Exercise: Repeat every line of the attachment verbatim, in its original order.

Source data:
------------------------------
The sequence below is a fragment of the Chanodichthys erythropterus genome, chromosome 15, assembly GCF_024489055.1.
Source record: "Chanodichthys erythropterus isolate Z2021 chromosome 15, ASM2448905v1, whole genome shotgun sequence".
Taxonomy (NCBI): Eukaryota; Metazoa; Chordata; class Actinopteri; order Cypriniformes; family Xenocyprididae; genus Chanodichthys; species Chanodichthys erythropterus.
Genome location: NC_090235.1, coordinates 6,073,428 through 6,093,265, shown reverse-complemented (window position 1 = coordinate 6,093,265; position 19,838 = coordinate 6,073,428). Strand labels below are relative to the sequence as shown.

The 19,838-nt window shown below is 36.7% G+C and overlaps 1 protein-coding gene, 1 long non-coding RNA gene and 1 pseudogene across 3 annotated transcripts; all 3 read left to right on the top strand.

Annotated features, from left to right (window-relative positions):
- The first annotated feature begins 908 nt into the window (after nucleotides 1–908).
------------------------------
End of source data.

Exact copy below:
The sequence below is a fragment of the Chanodichthys erythropterus genome, chromosome 15, assembly GCF_024489055.1.
Source record: "Chanodichthys erythropterus isolate Z2021 chromosome 15, ASM2448905v1, whole genome shotgun sequence".
Taxonomy (NCBI): Eukaryota; Metazoa; Chordata; class Actinopteri; order Cypriniformes; family Xenocyprididae; genus Chanodichthys; species Chanodichthys erythropterus.
Genome location: NC_090235.1, coordinates 6,073,428 through 6,093,265, shown reverse-complemented (window position 1 = coordinate 6,093,265; position 19,838 = coordinate 6,073,428). Strand labels below are relative to the sequence as shown.

The 19,838-nt window shown below is 36.7% G+C and overlaps 1 protein-coding gene, 1 long non-coding RNA gene and 1 pseudogene across 3 annotated transcripts; all 3 read left to right on the top strand.

Annotated features, from left to right (window-relative positions):
- The first annotated feature begins 908 nt into the window (after nucleotides 1–908).